Viewed as the PM’s man, I was privileged to be up close to witness the workings of a brilliant political mind, and a determined leader who pushed through his own ideas, and expect support, if not loyalty, from his colleagues as a matter of course.   And interesting to see first-hand the maneuvers and set plays of the leading and aspiring players in the inner sanctum of political power.  The game of catching the President’s eye was in full display. But even at this juncture, and in this inner-most political setting, I tended to revert to character and assumed participant observer status.  In hushed tones, and in active political rumour mills, the president is assumed by the party establishment to harbour certain expectations and plan for his sponsored candidates.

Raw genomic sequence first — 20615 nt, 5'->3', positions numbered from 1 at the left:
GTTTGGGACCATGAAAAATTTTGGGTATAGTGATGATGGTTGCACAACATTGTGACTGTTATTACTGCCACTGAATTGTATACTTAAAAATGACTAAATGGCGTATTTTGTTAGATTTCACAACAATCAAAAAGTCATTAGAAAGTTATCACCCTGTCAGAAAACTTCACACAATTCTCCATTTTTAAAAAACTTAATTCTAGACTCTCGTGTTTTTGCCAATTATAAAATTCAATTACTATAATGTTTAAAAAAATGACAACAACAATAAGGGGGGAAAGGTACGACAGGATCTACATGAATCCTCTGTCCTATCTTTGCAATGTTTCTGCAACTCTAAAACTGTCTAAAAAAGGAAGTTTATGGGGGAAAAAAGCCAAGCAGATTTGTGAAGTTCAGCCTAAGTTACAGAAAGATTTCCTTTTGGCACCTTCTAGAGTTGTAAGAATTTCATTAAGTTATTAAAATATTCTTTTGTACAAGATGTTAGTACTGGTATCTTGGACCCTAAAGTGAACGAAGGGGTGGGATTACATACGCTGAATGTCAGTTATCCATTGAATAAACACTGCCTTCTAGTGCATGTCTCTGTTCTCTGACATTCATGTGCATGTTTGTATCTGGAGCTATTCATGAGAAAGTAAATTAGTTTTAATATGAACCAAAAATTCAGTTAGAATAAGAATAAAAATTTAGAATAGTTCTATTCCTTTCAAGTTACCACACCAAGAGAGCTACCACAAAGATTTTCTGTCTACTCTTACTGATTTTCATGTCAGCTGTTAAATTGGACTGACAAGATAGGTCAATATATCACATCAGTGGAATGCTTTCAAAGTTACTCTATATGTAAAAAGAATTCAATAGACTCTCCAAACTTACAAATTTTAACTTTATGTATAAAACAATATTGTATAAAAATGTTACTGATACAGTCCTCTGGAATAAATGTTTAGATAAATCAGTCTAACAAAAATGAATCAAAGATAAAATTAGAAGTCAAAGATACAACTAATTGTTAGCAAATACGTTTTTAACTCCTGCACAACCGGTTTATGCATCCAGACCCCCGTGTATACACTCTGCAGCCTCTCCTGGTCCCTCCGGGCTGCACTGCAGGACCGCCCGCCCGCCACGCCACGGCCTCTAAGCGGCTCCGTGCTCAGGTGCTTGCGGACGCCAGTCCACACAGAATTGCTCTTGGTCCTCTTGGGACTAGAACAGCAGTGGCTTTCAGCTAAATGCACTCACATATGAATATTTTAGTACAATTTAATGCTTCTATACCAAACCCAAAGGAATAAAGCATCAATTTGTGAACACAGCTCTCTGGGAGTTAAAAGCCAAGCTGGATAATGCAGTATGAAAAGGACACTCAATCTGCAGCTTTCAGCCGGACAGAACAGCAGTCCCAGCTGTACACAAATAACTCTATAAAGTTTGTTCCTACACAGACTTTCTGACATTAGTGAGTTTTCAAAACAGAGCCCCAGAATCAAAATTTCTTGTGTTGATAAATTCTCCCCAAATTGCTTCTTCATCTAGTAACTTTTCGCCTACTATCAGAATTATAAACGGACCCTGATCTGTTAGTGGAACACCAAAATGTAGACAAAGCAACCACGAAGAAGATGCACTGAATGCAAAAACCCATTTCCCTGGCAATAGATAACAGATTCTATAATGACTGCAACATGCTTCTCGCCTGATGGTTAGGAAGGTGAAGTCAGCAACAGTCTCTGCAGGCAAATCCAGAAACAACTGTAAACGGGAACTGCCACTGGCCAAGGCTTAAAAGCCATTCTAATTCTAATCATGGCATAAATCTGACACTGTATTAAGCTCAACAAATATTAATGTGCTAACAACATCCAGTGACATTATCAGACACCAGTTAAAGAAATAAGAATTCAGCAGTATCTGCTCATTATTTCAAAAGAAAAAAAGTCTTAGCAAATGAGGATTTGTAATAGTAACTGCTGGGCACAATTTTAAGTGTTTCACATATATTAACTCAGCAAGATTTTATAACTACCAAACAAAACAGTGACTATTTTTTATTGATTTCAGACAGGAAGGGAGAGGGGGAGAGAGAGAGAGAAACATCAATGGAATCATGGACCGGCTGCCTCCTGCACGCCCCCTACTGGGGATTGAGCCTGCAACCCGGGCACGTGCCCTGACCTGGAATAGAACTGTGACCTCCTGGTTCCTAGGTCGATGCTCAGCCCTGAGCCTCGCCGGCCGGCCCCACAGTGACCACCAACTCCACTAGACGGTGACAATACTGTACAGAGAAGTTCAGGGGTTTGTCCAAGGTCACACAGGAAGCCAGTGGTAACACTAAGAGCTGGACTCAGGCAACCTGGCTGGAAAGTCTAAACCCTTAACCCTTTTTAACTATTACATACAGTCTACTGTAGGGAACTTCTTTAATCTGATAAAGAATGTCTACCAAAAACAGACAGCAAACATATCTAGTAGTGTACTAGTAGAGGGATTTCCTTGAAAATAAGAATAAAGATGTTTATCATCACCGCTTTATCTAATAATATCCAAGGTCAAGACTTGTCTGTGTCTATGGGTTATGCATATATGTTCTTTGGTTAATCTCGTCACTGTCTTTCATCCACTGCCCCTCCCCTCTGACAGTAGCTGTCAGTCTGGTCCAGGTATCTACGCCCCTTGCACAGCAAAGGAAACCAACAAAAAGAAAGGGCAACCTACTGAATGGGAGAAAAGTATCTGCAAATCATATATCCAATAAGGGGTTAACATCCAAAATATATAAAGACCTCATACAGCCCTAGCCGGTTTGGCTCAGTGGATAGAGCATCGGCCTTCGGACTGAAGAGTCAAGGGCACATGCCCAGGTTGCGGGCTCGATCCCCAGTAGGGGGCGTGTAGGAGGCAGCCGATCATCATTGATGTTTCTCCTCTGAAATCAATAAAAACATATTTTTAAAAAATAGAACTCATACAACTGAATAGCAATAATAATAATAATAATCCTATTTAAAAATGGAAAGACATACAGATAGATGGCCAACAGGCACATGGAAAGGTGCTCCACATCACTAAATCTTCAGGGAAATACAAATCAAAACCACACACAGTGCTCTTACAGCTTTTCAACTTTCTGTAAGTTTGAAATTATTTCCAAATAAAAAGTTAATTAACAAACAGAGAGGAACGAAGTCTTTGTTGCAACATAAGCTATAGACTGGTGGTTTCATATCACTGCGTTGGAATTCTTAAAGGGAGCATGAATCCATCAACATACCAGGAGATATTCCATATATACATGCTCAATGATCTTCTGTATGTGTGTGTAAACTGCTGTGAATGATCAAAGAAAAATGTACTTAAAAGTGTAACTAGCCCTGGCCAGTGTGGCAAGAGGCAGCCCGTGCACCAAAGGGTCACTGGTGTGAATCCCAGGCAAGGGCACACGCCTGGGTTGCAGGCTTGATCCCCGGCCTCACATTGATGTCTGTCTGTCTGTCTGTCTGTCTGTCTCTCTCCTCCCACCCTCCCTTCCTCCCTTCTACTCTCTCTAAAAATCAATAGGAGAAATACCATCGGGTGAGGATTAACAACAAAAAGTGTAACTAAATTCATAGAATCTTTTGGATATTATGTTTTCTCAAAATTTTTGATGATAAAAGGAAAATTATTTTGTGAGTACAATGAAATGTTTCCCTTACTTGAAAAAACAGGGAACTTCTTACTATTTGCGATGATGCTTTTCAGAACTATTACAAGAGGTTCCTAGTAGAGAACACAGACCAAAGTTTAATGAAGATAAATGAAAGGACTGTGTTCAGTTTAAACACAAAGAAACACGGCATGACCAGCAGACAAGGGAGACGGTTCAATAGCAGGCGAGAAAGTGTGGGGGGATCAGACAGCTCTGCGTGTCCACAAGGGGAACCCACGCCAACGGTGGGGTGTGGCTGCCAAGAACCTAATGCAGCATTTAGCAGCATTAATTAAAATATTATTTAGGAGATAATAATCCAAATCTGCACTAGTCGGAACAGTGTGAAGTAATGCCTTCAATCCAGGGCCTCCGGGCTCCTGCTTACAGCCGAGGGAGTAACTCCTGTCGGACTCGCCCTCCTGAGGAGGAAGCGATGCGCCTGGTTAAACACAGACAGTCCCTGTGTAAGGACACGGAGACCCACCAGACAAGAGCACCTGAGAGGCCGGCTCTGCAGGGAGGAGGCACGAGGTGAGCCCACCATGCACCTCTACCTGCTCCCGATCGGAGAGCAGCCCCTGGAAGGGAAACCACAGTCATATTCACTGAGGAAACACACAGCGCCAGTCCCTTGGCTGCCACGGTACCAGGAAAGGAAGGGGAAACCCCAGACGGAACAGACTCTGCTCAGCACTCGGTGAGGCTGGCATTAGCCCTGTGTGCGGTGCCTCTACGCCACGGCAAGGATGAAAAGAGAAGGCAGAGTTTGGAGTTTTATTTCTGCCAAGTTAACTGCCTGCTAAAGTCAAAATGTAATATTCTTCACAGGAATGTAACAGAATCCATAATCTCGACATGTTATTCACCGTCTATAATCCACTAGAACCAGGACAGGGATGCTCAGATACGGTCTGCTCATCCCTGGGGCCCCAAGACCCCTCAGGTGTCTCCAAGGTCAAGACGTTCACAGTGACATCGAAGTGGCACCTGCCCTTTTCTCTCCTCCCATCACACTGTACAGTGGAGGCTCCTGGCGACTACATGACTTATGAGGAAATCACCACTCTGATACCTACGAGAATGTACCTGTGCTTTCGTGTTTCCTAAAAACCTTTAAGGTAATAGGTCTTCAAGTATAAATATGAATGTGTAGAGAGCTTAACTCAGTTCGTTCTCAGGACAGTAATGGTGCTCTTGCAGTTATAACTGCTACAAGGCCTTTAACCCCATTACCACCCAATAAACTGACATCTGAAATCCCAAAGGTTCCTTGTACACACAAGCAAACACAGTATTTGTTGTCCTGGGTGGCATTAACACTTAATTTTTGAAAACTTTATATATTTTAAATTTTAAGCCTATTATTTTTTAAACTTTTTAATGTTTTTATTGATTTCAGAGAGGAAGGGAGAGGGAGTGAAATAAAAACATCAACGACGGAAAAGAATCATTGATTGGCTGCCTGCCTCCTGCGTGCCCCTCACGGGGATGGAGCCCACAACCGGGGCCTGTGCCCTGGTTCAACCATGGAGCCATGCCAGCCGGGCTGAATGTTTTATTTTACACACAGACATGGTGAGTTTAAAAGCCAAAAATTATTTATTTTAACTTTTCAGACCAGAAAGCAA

As 1994  rolled by, and with the approach of the coming General Elections which have to be held by 1996,  the party management was engaged in the decennial redrawing of the constituency boundaries at both federal and state levels, a task which is the responsibility of the Election Commission to accommodate population changes on the ground.   This exercise by implication involved the realignment of party divisional boundaries, with the setting up of new divisional organizations, as well as some subdivision and amalgamation of existing constituencies, particularly in the urban areas where most of the population redistribution had occurred through urbanization.   Three new parliamentary constituencies were added in the Federal Territory:  Bandar Tun Razak, Segambut and Wangsa Maju.